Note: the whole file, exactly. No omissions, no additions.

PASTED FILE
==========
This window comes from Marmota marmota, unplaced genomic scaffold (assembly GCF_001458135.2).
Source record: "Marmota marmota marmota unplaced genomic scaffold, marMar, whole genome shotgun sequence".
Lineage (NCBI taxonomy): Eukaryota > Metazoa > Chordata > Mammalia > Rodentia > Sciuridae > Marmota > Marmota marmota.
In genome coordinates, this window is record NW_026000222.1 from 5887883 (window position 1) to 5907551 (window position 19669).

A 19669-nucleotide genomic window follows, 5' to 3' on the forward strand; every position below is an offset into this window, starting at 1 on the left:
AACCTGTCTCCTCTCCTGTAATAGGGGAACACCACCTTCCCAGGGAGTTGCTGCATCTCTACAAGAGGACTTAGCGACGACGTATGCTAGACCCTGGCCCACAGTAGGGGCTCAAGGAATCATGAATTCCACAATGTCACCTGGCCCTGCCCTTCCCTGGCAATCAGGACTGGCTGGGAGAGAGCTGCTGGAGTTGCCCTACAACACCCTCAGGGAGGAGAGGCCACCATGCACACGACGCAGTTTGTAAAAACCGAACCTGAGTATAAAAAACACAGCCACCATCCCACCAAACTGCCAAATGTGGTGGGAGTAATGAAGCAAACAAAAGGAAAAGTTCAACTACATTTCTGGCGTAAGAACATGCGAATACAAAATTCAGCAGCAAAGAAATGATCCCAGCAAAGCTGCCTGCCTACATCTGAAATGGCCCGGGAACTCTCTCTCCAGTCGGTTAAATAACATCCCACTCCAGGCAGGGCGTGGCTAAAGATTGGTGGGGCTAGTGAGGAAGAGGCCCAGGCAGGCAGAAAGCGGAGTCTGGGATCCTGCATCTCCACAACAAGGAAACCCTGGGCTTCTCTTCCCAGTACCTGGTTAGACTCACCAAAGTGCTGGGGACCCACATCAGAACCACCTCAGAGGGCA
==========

This window comes from Marmota marmota, unplaced genomic scaffold (assembly GCF_001458135.2).
Source record: "Marmota marmota marmota unplaced genomic scaffold, marMar, whole genome shotgun sequence".
Lineage (NCBI taxonomy): Eukaryota > Metazoa > Chordata > Mammalia > Rodentia > Sciuridae > Marmota > Marmota marmota.
In genome coordinates, this window is record NW_026000222.1 from 5887883 (window position 1) to 5907551 (window position 19669).

A 19669-nucleotide genomic window follows, 5' to 3' on the forward strand; every position below is an offset into this window, starting at 1 on the left:
AACCTGTCTCCTCTCCTGTAATAGGGGAACACCACCTTCCCAGGGAGTTGCTGCATCTCTACAAGAGGACTTAGCGACGACGTATGCTAGACCCTGGCCCACAGTAGGGGCTCAAGGAATCATGAATTCCACAATGTCACCTGGCCCTGCCCTTCCCTGGCAATCAGGACTGGCTGGGAGAGAGCTGCTGGAGTTGCCCTACAACACCCTCAGGGAGGAGAGGCCACCATGCACACGACGCAGTTTGTAAAAACCGAACCTGAGTATAAAAAACACAGCCACCATCCCACCAAACTGCCAAATGTGGTGGGAGTAATGAAGCAAACAAAAGGAAAAGTTCAACTACATTTCTGGCGTAAGAACATGCGAATACAAAATTCAGCAGCAAAGAAATGATCCCAGCAAAGCTGCCTGCCTACATCTGAAATGGCCCGGGAACTCTCTCTCCAGTCGGTTAAATAACATCCCACTCCAGGCAGGGCGTGGCTAAAGATTGGTGGGGCTAGTGAGGAAGAGGCCCAGGCAGGCAGAAAGCGGAGTCTGGGATCCTGCATCTCCACAACAAGGAAACCCTGGGCTTCTCTTCCCAGTACCTGGTTAGACTCACCAAAGTGCTGGGGACCCACATCAGAACCACCTCAGAGGGCA